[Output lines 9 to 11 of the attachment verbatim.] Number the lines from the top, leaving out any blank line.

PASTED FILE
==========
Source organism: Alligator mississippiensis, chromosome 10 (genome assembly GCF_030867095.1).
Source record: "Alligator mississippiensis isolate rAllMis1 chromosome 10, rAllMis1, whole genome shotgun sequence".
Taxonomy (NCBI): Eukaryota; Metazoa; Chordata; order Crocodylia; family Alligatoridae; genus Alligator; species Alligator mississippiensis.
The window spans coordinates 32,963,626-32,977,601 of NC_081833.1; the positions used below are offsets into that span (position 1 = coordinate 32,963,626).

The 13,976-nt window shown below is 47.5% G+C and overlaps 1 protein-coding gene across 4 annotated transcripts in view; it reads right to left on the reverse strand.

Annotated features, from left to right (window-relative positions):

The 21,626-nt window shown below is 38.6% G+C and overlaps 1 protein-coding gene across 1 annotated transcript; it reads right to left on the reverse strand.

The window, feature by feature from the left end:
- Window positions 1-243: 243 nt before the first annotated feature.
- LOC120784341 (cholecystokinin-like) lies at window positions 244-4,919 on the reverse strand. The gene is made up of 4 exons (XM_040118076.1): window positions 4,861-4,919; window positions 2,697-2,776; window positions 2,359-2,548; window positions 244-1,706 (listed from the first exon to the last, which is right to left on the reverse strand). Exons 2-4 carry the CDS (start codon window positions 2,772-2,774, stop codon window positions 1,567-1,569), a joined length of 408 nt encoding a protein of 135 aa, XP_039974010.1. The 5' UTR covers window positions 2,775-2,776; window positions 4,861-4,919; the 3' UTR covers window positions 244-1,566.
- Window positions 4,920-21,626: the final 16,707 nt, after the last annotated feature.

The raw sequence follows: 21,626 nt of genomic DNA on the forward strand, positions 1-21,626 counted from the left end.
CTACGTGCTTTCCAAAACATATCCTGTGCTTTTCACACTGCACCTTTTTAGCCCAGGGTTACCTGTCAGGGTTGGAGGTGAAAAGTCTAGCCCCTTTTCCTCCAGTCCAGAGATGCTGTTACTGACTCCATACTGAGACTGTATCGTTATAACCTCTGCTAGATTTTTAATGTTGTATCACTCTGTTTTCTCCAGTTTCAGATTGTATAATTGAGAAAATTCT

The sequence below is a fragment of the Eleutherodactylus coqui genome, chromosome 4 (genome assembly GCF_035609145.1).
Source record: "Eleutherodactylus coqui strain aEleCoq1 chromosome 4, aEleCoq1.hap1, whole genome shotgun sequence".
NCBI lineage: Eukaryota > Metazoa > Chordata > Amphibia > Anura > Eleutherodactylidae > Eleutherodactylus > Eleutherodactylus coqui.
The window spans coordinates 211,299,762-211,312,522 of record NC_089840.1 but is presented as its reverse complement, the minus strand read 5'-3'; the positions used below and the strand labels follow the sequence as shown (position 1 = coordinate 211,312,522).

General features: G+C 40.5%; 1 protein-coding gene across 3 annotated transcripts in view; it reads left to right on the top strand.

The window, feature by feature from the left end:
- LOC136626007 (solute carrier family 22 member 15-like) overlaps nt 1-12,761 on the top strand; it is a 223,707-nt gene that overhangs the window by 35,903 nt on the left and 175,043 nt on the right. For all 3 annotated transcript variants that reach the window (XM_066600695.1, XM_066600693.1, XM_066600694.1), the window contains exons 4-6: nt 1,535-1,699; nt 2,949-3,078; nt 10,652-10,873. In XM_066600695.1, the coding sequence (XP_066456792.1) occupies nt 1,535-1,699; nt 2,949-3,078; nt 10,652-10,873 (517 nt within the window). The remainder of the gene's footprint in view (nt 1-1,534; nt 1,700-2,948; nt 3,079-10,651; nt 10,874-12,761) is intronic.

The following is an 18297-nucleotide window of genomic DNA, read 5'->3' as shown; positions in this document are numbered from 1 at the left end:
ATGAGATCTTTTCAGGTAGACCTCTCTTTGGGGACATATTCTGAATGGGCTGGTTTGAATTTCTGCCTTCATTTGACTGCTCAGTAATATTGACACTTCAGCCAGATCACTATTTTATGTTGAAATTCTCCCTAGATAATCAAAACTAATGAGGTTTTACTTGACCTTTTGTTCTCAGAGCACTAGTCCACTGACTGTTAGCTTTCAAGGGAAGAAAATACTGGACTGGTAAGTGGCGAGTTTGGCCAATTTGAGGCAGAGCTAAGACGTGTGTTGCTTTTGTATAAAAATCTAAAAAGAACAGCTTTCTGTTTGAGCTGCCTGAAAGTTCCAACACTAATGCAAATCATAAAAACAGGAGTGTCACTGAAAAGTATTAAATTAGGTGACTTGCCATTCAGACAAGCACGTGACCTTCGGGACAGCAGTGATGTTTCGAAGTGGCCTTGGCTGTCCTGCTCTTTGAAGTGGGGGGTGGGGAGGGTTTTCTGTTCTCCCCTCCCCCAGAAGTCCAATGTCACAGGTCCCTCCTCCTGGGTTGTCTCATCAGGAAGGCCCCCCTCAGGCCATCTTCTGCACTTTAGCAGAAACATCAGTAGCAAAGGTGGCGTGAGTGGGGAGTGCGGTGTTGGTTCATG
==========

- Window positions 1-243: 243 nt before the first annotated feature.
- LOC120784341 (cholecystokinin-like) lies at window positions 244-4,919 on the reverse strand. The gene is made up of 4 exons (XM_040118076.1): window positions 4,861-4,919; window positions 2,697-2,776; window positions 2,359-2,548; window positions 244-1,706 (listed from the first exon to the last, which is right to left on the reverse strand). Exons 2-4 carry the CDS (start codon window positions 2,772-2,774, stop codon window positions 1,567-1,569), a joined length of 408 nt encoding a protein of 135 aa, XP_039974010.1. The 5' UTR covers window positions 2,775-2,776; window positions 4,861-4,919; the 3' UTR covers window positions 244-1,566.
- Window positions 4,920-21,626: the final 16,707 nt, after the last annotated feature.